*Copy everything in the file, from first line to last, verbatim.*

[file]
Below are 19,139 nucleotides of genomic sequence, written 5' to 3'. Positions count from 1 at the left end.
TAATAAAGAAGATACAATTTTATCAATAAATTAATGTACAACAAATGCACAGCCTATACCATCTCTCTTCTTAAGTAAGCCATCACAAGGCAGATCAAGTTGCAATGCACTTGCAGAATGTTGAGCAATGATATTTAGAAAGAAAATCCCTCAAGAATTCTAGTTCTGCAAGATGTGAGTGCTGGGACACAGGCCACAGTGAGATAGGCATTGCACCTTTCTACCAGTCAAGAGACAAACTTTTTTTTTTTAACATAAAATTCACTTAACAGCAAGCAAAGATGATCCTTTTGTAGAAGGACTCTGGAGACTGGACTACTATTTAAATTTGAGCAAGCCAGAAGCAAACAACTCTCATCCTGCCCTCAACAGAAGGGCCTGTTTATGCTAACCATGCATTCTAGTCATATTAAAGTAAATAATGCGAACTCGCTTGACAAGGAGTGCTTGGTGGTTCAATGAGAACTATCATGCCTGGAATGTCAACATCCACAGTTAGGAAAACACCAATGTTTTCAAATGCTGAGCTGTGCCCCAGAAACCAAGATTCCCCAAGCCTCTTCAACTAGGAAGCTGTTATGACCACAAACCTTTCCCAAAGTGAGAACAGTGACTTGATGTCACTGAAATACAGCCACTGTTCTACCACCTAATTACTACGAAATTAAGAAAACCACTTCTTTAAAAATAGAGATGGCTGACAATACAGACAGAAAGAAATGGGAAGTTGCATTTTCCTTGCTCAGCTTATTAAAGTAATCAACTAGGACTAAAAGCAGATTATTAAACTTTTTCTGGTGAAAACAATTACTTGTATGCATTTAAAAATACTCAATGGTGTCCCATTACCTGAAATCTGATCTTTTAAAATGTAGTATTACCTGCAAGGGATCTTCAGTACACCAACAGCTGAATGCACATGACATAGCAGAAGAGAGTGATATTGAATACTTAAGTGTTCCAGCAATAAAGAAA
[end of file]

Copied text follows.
Below are 19,139 nucleotides of genomic sequence, written 5' to 3'. Positions count from 1 at the left end.
TAATAAAGAAGATACAATTTTATCAATAAATTAATGTACAACAAATGCACAGCCTATACCATCTCTCTTCTTAAGTAAGCCATCACAAGGCAGATCAAGTTGCAATGCACTTGCAGAATGTTGAGCAATGATATTTAGAAAGAAAATCCCTCAAGAATTCTAGTTCTGCAAGATGTGAGTGCTGGGACACAGGCCACAGTGAGATAGGCATTGCACCTTTCTACCAGTCAAGAGACAAACTTTTTTTTTTTAACATAAAATTCACTTAACAGCAAGCAAAGATGATCCTTTTGTAGAAGGACTCTGGAGACTGGACTACTATTTAAATTTGAGCAAGCCAGAAGCAAACAACTCTCATCCTGCCCTCAACAGAAGGGCCTGTTTATGCTAACCATGCATTCTAGTCATATTAAAGTAAATAATGCGAACTCGCTTGACAAGGAGTGCTTGGTGGTTCAATGAGAACTATCATGCCTGGAATGTCAACATCCACAGTTAGGAAAACACCAATGTTTTCAAATGCTGAGCTGTGCCCCAGAAACCAAGATTCCCCAAGCCTCTTCAACTAGGAAGCTGTTATGACCACAAACCTTTCCCAAAGTGAGAACAGTGACTTGATGTCACTGAAATACAGCCACTGTTCTACCACCTAATTACTACGAAATTAAGAAAACCACTTCTTTAAAAATAGAGATGGCTGACAATACAGACAGAAAGAAATGGGAAGTTGCATTTTCCTTGCTCAGCTTATTAAAGTAATCAACTAGGACTAAAAGCAGATTATTAAACTTTTTCTGGTGAAAACAATTACTTGTATGCATTTAAAAATACTCAATGGTGTCCCATTACCTGAAATCTGATCTTTTAAAATGTAGTATTACCTGCAAGGGATCTTCAGTACACCAACAGCTGAATGCACATGACATAGCAGAAGAGAGTGATATTGAATACTTAAGTGTTCCAGCAATAAAGAAA